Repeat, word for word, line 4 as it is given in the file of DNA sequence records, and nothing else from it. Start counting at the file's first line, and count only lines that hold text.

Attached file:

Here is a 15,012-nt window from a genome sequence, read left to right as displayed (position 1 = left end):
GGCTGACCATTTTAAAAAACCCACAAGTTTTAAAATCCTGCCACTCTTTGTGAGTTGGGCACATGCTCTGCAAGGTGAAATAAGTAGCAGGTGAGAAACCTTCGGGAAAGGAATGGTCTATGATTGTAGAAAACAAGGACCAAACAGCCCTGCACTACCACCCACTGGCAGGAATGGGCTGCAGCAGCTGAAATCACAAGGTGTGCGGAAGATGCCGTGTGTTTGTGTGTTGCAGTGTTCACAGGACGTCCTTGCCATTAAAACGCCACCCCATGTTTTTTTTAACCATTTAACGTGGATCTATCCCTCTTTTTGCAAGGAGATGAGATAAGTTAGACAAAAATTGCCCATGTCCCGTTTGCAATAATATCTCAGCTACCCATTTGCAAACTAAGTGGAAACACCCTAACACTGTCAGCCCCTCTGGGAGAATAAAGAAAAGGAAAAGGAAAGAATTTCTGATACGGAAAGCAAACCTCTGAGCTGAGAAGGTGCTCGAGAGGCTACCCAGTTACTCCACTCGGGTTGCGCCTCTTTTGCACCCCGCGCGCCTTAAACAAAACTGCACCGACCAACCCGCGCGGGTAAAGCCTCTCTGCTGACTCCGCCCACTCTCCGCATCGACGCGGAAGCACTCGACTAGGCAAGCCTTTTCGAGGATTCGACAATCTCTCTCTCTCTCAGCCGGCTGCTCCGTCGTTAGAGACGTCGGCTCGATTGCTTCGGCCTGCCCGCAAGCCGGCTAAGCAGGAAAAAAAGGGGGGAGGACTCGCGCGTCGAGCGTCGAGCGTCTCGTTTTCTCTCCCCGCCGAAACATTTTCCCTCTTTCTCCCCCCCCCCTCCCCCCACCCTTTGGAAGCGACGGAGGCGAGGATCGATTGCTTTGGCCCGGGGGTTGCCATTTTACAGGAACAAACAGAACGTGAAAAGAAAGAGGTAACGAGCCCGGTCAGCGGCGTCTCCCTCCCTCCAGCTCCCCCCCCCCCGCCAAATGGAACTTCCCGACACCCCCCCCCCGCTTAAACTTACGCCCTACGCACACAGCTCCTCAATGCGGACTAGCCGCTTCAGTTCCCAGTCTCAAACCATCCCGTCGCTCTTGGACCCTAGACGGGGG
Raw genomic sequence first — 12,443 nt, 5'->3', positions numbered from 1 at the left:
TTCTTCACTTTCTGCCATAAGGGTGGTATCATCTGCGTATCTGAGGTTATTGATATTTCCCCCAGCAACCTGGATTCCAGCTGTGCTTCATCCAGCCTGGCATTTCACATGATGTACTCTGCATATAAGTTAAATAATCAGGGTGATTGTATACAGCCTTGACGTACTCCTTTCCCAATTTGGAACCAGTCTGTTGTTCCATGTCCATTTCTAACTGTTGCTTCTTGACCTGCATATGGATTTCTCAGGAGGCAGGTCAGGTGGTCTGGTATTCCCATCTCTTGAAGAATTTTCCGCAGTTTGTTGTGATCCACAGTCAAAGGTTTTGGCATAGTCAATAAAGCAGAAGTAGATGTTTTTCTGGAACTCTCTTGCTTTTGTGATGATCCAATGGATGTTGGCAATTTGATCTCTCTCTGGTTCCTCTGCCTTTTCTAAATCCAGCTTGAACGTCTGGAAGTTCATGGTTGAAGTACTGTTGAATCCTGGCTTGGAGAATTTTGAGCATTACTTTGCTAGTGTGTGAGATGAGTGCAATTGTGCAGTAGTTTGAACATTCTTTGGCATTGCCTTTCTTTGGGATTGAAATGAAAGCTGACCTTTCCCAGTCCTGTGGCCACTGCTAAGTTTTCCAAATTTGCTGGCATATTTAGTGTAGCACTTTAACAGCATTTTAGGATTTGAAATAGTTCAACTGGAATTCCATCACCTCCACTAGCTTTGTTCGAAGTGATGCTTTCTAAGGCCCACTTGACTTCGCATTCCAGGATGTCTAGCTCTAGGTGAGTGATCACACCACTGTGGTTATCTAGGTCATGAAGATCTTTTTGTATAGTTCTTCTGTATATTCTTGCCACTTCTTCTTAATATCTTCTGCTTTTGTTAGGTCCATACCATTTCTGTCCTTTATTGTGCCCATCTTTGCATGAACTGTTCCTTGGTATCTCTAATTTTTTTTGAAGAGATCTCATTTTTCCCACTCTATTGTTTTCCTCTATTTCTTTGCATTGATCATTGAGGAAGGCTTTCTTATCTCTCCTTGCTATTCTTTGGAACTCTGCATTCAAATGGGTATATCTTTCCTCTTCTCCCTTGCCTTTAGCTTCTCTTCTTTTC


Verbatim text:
TTCTTCACTTTCTGCCATAAGGGTGGTATCATCTGCGTATCTGAGGTTATTGATATTTCCCCCAGCAACCTGGATTCCAGCTGTGCTTCATCCAGCCTGGCATTTCACATGATGTACTCTGCATATAAGTTAAATAATCAGGGTGATTGTATACAGCCTTGACGTACTCCTTTCCCAATTTGGAACCAGTCTGTTGTTCCATGTCCATTTCTAACTGTTGCTTCTTGACCTGCATATGGATTTCTCAGGAGGCAGGTCAGGTGGTCTGGTATTCCCATCTCTTGAAGAATTTTCCGCAGTTTGTTGTGATCCACAGTCAAAGGTTTTGGCATAGTCAATAAAGCAGAAGTAGATGTTTTTCTGGAACTCTCTTGCTTTTGTGATGATCCAATGGATGTTGGCAATTTGATCTCTCTCTGGTTCCTCTGCCTTTTCTAAATCCAGCTTGAACGTCTGGAAGTTCATGGTTGAAGTACTGTTGAATCCTGGCTTGGAGAATTTTGAGCATTACTTTGCTAGTGTGTGAGATGAGTGCAATTGTGCAGTAGTTTGAACATTCTTTGGCATTGCCTTTCTTTGGGATTGAAATGAAAGCTGACCTTTCCCAGTCCTGTGGCCACTGCTAAGTTTTCCAAATTTGCTGGCATATTTAGTGTAGCACTTTAACAGCATTTTAGGATTTGAAATAGTTCAACTGGAATTCCATCACCTCCACTAGCTTTGTTCGAAGTGATGCTTTCTAAGGCCCACTTGACTTCGCATTCCAGGATGTCTAGCTCTAGGTGAGTGATCACACCACTGTGGTTATCTAGGTCATGAAGATCTTTTTGTATAGTTCTTCTGTATATTCTTGCCACTTCTTCTTAATATCTTCTGCTTTTGTTAGGTCCATACCATTTCTGTCCTTTATTGTGCCCATCTTTGCATGAACTGTTCCTTGGTATCTCTAATTTTTTTTGAAGAGATCTCATTTTTCCCACTCTATTGTTTTCCTCTATTTCTTTGCATTGATCATTGAGGAAGGCTTTCTTATCTCTCCTTGCTATTCTTTGGAACTCTGCATTCAAATGGGTATATCTTTCCTCTTCTCCCTTGCCTTTAGCTTCTCTTCTTTTC